NNSL Photo/Graphic

Canadian North

Home page text size buttonsbigger textsmall textText size Email this articleE-mail this page

From larvae to butterflies
Students study life cycles at Charles Tetcho School

Roxanna Thompson
Northern News Services
Published Thursday, May 23, 2013

A lesson on life cycles has given students at Charles Tetcho School an up-close look at how butterflies are formed.

NNSL photo/graphic

Isaiah Kotchea prepares to move a butterfly larvae from the large communal container to an individual container where it later created a chrysalis. - photo courtesy of David Madden

Teachers Nancy and David Madden ordered 30 painted lady butterfly larvae for the 20 students at the school to care for and learn from. It's a great way for students to study life cycles and to learn more about spring insects, said Nancy.

The larvae arrived in Trout Lake by mail on April 25. The students helped move the larvae from the communal container to smaller individual plastic containers. Every student got one or two larvae to call their own.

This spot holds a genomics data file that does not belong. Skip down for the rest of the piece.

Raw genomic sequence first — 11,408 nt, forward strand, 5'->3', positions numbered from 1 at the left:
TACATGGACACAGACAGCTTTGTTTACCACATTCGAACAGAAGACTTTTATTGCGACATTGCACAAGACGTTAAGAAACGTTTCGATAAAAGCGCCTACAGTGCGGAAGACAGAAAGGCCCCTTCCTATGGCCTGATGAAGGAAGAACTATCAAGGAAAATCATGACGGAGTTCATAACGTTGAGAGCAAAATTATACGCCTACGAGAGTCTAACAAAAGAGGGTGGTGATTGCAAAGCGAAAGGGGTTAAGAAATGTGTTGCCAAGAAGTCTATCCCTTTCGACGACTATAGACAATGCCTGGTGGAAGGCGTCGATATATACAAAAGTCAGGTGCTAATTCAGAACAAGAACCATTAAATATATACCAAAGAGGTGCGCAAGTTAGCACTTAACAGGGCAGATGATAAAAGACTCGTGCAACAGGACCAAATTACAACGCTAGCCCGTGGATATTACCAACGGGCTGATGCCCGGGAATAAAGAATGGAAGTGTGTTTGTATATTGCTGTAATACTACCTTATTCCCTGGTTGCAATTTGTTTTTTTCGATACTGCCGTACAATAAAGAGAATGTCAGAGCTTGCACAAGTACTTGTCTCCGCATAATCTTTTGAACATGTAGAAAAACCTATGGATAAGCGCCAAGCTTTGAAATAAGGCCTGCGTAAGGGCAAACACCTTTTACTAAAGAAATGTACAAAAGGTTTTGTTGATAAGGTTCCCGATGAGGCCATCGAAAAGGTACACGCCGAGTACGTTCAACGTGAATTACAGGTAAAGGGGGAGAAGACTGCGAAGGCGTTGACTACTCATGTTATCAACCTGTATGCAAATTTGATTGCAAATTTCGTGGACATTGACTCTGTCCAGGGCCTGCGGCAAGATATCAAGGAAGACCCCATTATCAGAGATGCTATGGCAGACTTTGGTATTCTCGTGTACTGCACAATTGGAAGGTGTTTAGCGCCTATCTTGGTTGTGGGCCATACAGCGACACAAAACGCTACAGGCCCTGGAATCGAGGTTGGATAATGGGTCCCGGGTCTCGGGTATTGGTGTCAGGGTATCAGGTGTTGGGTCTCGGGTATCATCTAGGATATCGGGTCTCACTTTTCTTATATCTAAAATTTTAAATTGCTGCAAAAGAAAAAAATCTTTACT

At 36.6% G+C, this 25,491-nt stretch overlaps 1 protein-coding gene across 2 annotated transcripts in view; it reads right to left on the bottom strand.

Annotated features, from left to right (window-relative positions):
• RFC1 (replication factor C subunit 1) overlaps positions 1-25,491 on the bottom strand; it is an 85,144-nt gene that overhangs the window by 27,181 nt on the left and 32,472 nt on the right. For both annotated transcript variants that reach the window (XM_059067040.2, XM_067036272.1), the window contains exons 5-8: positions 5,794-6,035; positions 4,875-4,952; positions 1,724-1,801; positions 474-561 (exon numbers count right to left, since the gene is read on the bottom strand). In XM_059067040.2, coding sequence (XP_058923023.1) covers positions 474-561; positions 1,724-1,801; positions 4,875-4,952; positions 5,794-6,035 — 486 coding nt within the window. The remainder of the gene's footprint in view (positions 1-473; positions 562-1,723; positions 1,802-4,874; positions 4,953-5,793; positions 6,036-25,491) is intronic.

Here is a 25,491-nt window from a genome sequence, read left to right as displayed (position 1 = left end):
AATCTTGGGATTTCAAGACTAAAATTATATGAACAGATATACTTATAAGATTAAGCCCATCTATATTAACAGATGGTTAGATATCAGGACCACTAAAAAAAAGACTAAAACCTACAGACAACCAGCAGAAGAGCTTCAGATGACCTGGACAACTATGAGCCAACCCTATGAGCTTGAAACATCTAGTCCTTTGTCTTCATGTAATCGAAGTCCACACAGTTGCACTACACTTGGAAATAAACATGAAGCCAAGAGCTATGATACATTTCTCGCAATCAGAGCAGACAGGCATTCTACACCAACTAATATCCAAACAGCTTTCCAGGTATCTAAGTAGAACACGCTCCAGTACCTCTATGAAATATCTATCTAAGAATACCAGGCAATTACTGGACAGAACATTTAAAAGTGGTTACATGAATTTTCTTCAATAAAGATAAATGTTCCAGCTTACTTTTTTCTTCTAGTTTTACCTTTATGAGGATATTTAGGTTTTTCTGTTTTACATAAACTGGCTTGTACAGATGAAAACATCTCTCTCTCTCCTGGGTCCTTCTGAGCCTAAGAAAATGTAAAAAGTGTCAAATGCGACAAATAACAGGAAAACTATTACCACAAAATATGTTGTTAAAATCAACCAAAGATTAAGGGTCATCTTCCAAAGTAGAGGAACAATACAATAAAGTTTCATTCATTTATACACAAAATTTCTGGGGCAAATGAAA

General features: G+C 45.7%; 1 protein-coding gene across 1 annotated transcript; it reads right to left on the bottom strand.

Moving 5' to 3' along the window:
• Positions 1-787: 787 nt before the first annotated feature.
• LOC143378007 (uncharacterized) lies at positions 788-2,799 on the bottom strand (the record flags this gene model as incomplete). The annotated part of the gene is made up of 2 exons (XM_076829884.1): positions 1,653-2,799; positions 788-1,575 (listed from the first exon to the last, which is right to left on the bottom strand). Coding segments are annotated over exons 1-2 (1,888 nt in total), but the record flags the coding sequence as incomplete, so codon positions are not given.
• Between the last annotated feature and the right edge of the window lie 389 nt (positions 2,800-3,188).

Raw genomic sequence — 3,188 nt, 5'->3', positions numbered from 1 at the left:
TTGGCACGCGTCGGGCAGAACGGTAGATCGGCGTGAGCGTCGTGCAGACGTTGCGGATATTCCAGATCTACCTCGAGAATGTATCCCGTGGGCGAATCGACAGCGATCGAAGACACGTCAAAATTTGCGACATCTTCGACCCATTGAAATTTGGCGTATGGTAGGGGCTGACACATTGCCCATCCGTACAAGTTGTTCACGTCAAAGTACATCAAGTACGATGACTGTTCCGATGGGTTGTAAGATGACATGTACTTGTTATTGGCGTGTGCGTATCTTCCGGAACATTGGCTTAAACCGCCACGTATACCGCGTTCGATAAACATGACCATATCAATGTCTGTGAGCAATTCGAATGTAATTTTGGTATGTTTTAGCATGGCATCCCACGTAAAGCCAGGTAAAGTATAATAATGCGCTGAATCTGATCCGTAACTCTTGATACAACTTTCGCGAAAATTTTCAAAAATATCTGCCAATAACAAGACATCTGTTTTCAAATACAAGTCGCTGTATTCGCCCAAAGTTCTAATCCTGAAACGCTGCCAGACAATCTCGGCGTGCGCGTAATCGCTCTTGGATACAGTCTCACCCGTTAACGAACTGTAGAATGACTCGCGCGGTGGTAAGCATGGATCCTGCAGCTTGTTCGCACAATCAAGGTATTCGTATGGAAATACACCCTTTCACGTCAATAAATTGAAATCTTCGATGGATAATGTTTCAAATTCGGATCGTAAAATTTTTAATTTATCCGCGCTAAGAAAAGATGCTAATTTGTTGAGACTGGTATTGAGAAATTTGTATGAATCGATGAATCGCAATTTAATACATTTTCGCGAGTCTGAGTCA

The students got involved in the project and would check the containers every morning when they came to school to see what their larvae and the other ones were doing.

The first chrysalis appeared hanging from the top of one of the container lids on April 27. Over the next few days the other larvae also created chrysalises.

All of the lids with the attached chrysalises were transferred to a covered aquarium where the lids were balanced on strings until the butterflies emerged. The first butterfly broke out of its chrysalis on May 5. Students were in the classroom to see some of the butterflies arrive.

"It looked cool," said Mckayla Thwaites, 9, about the butterflies emerging.

"The wings were little and then they grew really big."

Thwaites named her larvae Beauty.

"They wiggle themselves to go into the cocoons," she said.

After they emerged, slices of watermelon and oranges and water sweetened with honey was left in the aquarium for the butterflies to eat.

For Aaron Jumbo, 11, this project was the first time he'd seen a larvae turn into a butterfly.

Jumbo said his larvae, named Cookies, turned into a chrysalis quickly. A week or so later, it became a butterfly.

Butterflies aren't the first life cycle Trout Lake students have studied. Last year, the students watched frog eggs turn into tadpoles and then start to grow their back legs before the school year ended and they had to be released.

Like the tadpoles, the butterflies were also released. The first of the butterflies were let go into the community on May 6 after they really began to flutter their wings.

The whole process from larvae to butterfly was very interesting to watch, said David Madden.

"It's one of the wonders of natures for sure," he said.

E-mailWe welcome your opinions. Click here to e-mail a letter to the editor.